Above all, Leonbergers need to be an integral part of their human’s family “pack”. They will happily adapt to a variety of living situations, from apartments to estates, as long as they are loved and included in activities.
As puppies, they require excellent training and consistent, frequent socialization activities. As adults, they need frequent and consistent exercise.
Feeding: What to feed a Leonberger is a subject of long and frequent debate. There are as many opinions as there are nations and Leonberger households! However, two things are always agreed upon: 1) Leonbergers should be fed high quality food, whether commercially prepared or home-produced. 2) Leonberger puppies should not be fed a diet that promotes rapid growth. Good breeders will assist new owners with food selection. And all owners should consult their veterinarian and many of the carefully written books on dog nutrition to determine what is best for their dog and their household.
Training: Leonbergers are not natural obedience and agility enthusiasts; however, they are so loyal and conform to their family’s culture and expectations that they tend to participate in obedience training to please. Because they are so calm and stable, they perform well even when their handlers are stressed. They usually excel at commands such as Down, Stay! Achieving a perfectly executed Sit and Finish is another story. Leonbergers are known in obedience classes for their casual approach to sitting. The sitting part is not a problem, but sitting up straight is not a priority for a dog that prefers to be laid back and relaxed. Retrieving is not a favorite activity either. Chasing a ball, toy, or stick is great fun, but bringing it back is such a chore! There are Leonbergers with obedience and agility titles, but they don’t come as easily as smaller dog.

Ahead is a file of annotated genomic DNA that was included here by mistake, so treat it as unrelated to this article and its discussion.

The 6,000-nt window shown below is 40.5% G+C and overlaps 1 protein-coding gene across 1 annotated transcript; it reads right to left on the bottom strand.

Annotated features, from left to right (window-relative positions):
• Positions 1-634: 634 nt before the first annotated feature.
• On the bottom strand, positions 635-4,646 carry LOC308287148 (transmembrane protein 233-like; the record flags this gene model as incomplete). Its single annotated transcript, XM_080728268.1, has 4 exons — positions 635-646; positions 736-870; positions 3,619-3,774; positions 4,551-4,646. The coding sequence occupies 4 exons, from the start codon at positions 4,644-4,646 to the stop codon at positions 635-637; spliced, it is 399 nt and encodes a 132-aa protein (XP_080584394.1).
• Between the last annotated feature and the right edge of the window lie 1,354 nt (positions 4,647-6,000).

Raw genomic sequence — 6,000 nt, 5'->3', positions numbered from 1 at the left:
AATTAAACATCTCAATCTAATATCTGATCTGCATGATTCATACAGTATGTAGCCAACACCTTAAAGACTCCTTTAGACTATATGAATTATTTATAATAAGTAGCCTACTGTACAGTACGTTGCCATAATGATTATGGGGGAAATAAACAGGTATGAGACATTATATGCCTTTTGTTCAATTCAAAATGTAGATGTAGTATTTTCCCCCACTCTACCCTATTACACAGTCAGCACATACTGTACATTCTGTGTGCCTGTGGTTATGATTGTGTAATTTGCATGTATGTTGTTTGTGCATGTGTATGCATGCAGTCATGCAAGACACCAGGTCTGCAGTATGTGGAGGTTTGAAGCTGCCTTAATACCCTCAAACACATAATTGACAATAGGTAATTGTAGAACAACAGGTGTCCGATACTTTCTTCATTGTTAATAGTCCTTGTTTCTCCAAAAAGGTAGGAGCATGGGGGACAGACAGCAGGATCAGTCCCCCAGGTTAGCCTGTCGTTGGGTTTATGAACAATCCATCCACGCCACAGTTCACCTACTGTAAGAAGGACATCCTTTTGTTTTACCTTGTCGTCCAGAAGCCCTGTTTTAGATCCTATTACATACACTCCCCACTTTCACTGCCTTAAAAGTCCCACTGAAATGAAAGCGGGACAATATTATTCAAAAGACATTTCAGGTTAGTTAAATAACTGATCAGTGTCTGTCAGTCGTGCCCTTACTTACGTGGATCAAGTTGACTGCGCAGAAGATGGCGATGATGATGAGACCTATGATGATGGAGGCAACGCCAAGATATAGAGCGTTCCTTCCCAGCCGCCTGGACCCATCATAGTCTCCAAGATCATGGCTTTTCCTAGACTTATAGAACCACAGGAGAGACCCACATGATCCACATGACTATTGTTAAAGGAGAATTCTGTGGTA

Grooming: It’s worth noting that in Europe, grooming beyond brushing, clipping toenails, and a little trimming to even out the coat on the toe tips is not allowed in the show ring. The natural look is the desired ideal. However, Leonbergers can be messy and must be considered “high maintenance” from a housekeeping standpoint. Grooming is a weekly task that must be kept up to prevent the coat from becoming knotted and matted.
Leonberger fur is slow to dry. Huge, muddy paw prints are a given during the rainy season. Leonberger coats vary in length and thickness. They shed moderately throughout the year and “moult” with dramatic seasonal changes, usually twice a year. If you have one with a very thick undercoat and long feathers and mane, your grooming activities will be more demanding than if you have one with a more compact coat. All Leonberger coats are waterproof and very hard wearing. To keep these coats shiny and elegant, and to keep clothing and furniture in acceptable condition, at least some brushing is required on a daily basis. Bathing a giant dog, regardless of coat thickness, requires a lot of patience, water, shampoo and towels. A powerful professional hair dryer can help.
Although Leonbergers don’t usually drool, they will occasionally drool when stressed or after drinking (usually with their head and front paws as far down in the water as possible). Any water bowl is fair game for pawing and spilling!